Obama administration admits trade, security and migration as pending issues with Latam
President Barak Obama ends his four years in January with free trade and security, particularly in Central America, as pending issues to develop in Latin America, said Assistant Secretary of State for Western Hemisphere Affairs Roberta Jackson in a press round with foreign correspondents.
An integral migratory reform is another of the pending issues despite the fact it is not strictly a foreign policy matter, added Jacobson making a quick outline of the Obama administration performance towards the hemisphere.
Next 6 November the US electorate will be voting for president and the partial renewal of Congress, “and obviously we expect to continue and certainly there is much on what to continue working”.
A solution to the migratory issue would have an ‘extremely positive’ impact in relations with the hemisphere, admitted the diplomat. “It’s a critical issue that the President is intent in achieving and extremely important”.
Jacobson also talked about negotiations for a Trans Pacific Partnership, TPP, which includes eleven countries and recently confirmed the incorporation of Mexico. “We believe the next step is a commitment to free trade”.
The official also underlined that Chile, Peru, Canada and no Mexico constitute a “solid presence” of the western hemisphere in the TPP negotiations for that free trade initiative, which the US sees is as “the next generation of trade agreements to increase global exchanges”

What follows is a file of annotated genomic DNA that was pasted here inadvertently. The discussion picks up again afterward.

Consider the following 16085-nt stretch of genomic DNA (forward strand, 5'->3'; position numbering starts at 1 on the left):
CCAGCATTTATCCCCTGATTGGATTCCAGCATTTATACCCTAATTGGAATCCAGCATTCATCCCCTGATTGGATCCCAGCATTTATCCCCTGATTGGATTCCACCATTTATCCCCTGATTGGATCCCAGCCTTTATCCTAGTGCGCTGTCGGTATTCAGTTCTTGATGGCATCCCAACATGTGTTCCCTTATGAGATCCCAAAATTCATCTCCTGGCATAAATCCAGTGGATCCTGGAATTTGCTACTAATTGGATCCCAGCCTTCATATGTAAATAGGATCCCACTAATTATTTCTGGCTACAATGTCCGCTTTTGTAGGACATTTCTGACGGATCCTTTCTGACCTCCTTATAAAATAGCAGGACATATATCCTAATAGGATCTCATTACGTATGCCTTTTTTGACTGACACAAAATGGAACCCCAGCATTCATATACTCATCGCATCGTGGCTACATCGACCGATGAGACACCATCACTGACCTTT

The Republican presidential candidate Mitt Romney has said in the televised debates with President Obama that the great target in relations with Latin America is to open more trade negotiations.
Jacobson said that the continuation of the security programs in Mexico and Colombia have been a success and revealed that “we have had very good discussion with the next government of President Peña Nieto”.
Official contacts between the incoming administration in Mexico and the government of President Obama have been the source of much speculation in Washington.
However Ms Jacobson admitted that “we are all disappointed for not having achieved more in Central America”. Homicide rates in countries such as Honduras, Guatemala and El Salvador have been among the highest in the world.
“We have a clear challenge there and the same with the Caribbean security initiative” added Ms Jacobson. After four years with different security programs in the region “we have started to have a clear idea of what is working and what is not working”
Finally Ms Jacobson said the US would like to see more changes in Cuba, but did not advance on any migration strategy modifications until the Castro brothers’ regime implements the latest measures which make it easier to travel overseas.
“We can’t say if we will need more staff in Havana because we don’t know what the level of demand will be”, said the State Department official.